News Roundup

  • Climate Change Is Worsening the Affordable Housing Crisis
    So far this year, the United States has experienced six extreme weather events that have resulted in more than $1 billion in losses each. Hurricane season is a stark reminder that climate change is reducing the supply of affordable housing across the country, especially in coastal areas, and research shows that low-income renters are among the most vulnerable to disasters. “We were already full when Harvey hit. We weren’t able to help all the people who were displaced from [the] housing authority, much less other people,” said Tory Gunsolley, president and CEO of the Houston Housing Authority.
  • New Deal Would Cap Rent Increases and Prevent Unfair Evictions
    California governor Gavin Newsom and state lawmakers reached a deal that caps rent increases at 5 percent plus inflation per year for the next 10 years and would prevent some evictions without landlord justification. The California Association of Realtors originally opposed the deal, but after Friday, its senior vice president Dev Carlton said, “We applaud the governor for temporarily finding a solution for tenants. Now we must get serious about moving forward on production, which is the only way we address our housing crisis.” The legislature will vote on the deal in the next two weeks.
  • Prison Opens Pregnancy Wing for Expecting and New Mothers
    A new wing in Logan Correctional Center, an Illinois prison, houses pregnant and postpartum women who are incarcerated. Acting warden Beatrice Calhoun says the unit aims to provide a safer and more humane environment for its residents. Women can stay in the unit until roughly eight weeks postpartum. “If you start the origin of that person’s life, if they come into this world to a mother who is incarcerated while she’s pregnant, the care she receives while she is pregnant can impact that baby’s life and the child’s life for the future,” said Carolyn Sufrin, a professor at the Johns Hopkins University School of Medicine.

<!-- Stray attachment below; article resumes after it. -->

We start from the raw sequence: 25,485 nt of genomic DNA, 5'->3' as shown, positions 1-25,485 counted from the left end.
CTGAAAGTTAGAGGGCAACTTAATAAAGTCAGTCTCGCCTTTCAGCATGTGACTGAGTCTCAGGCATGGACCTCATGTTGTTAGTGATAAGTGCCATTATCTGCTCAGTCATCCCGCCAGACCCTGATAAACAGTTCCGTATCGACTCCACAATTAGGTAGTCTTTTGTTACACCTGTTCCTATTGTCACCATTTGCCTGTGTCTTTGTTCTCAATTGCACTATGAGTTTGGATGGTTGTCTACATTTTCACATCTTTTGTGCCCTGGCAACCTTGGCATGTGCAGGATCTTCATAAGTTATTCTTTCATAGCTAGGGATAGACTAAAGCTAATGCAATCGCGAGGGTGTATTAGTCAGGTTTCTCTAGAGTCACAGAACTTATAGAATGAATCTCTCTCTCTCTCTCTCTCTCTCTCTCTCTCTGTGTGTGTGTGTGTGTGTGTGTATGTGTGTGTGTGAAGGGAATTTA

• Affordable Housing Shortage Costs South Carolina $8.4 Billion a Year
    A new report from the South Carolina State Housing Finance and Development Authority says that “shelter poverty,” or the inability to pay for living essentials because the price of housing is too high, represents an $8.4 billion cost. The report finds that a third of renters are cost burdened, a quarter are severely cost burdened, and only one subsidized unit exists per five low-income South Carolina renters.
  • LA and Orange County Entry-Level Teachers Will Spend 85 Percent of Their Income on Median-Priced Rentals
    The Orange County Register
    A new Zillow analysis found that entry-level teachers in the Los Angeles and Orange counties area will spend 85.1 percent of their salary on median-priced apartment or home rentals this year. The analysis found that midcareer teachers will spend 52.2 percent of their income on rent and the highest-paid teachers will spend 39.6 percent on rent. Entry-level teachers in Northern California have to pay all their salaries or more to afford a median-priced rental, says the report.